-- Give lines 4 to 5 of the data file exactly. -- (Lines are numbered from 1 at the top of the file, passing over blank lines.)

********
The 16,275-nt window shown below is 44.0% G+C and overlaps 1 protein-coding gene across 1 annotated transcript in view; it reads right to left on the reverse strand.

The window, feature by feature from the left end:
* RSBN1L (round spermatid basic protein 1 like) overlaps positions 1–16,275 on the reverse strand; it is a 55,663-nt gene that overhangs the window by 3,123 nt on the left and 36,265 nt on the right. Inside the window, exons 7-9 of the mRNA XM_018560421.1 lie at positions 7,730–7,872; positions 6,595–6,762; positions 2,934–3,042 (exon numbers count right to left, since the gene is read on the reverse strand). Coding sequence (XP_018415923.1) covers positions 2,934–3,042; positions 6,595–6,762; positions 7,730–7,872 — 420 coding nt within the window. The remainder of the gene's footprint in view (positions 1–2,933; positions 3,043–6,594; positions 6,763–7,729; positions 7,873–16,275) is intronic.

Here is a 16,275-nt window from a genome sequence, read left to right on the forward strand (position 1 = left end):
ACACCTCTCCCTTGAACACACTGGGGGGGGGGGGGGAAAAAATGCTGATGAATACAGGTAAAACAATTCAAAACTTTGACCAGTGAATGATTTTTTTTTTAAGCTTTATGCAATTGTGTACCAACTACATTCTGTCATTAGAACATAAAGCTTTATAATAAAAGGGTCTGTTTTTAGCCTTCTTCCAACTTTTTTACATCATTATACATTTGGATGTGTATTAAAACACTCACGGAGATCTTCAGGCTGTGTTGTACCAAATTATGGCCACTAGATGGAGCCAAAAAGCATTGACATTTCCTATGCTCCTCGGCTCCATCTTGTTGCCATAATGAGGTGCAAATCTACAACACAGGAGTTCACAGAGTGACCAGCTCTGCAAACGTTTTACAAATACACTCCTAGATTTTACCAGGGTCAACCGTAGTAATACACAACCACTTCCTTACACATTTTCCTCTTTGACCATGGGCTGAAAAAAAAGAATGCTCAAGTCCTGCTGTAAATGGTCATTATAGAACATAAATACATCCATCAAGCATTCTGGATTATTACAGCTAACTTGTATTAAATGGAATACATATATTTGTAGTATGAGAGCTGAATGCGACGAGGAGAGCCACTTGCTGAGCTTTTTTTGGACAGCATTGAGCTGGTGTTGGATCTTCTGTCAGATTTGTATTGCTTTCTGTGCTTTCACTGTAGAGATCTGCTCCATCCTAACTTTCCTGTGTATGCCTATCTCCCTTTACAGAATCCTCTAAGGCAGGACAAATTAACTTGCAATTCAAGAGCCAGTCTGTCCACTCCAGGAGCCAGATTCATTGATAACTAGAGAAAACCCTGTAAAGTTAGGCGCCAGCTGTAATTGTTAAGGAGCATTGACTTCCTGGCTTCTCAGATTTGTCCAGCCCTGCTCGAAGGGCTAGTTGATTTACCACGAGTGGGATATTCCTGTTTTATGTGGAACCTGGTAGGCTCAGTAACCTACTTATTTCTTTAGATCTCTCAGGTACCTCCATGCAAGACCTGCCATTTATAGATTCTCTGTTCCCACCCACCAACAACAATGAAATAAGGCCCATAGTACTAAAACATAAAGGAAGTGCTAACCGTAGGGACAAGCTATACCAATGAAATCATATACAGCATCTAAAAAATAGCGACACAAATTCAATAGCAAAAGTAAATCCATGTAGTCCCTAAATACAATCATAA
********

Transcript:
Here is a 16,275-nt window from a genome sequence, read left to right on the forward strand (position 1 = left end):
ACACCTCTCCCTTGAACACACTGGGGGGGGGGGGGGAAAAAATGCTGATGAATACAGGTAAAACAATTCAAAACTTTGACCAGTGAATGATTTTTTTTTTAAGCTTTATGCAATTGTGTACCAACTACATTCTGTCATTAGAACATAAAGCTTTATAATAAAAGGGTCTGTTTTTAGCCTTCTTCCAACTTTTTTACATCATTATACATTTGGATGTGTATTAAAACACTCACGGAGATCTTCAGGCTGTGTTGTACCAAATTATGGCCACTAGATGGAGCCAAAAAGCATTGACATTTCCTATGCTCCTCGGCTCCATCTTGTTGCCATAATGAGGTGCAAATCTACAACACAGGAGTTCACAGAGTGACCAGCTCTGCAAACGTTTTACAAATACACTCCTAGATTTTACCAGGGTCAACCGTAGTAATACACAACCACTTCCTTACACATTTTCCTCTTTGACCATGGGCTGAAAAAAAAGAATGCTCAAGTCCTGCTGTAAATGGTCATTATAGAACATAAATACATCCATCAAGCATTCTGGATTATTACAGCTAACTTGTATTAAATGGAATACATATATTTGTAGTATGAGAGCTGAATGCGACGAGGAGAGCCACTTGCTGAGCTTTTTTTGGACAGCATTGAGCTGGTGTTGGATCTTCTGTCAGATTTGTATTGCTTTCTGTGCTTTCACTGTAGAGATCTGCTCCATCCTAACTTTCCTGTGTATGCCTATCTCCCTTTACAGAATCCTCTAAGGCAGGACAAATTAACTTGCAATTCAAGAGCCAGTCTGTCCACTCCAGGAGCCAGATTCATTGATAACTAGAGAAAACCCTGTAAAGTTAGGCGCCAGCTGTAATTGTTAAGGAGCATTGACTTCCTGGCTTCTCAGATTTGTCCAGCCCTGCTCGAAGGGCTAGTTGATTTACCACGAGTGGGATATTCCTGTTTTATGTGGAACCTGGTAGGCTCAGTAACCTACTTATTTCTTTAGATCTCTCAGGTACCTCCATGCAAGACCTGCCATTTATAGATTCTCTGTTCCCACCCACCAACAACAATGAAATAAGGCCCATAGTACTAAAACATAAAGGAAGTGCTAACCGTAGGGACAAGCTATACCAATGAAATCATATACAGCATCTAAAAAATAGCGACACAAATTCAATAGCAAAAGTAAATCCATGTAGTCCCTAAATACAATCATAA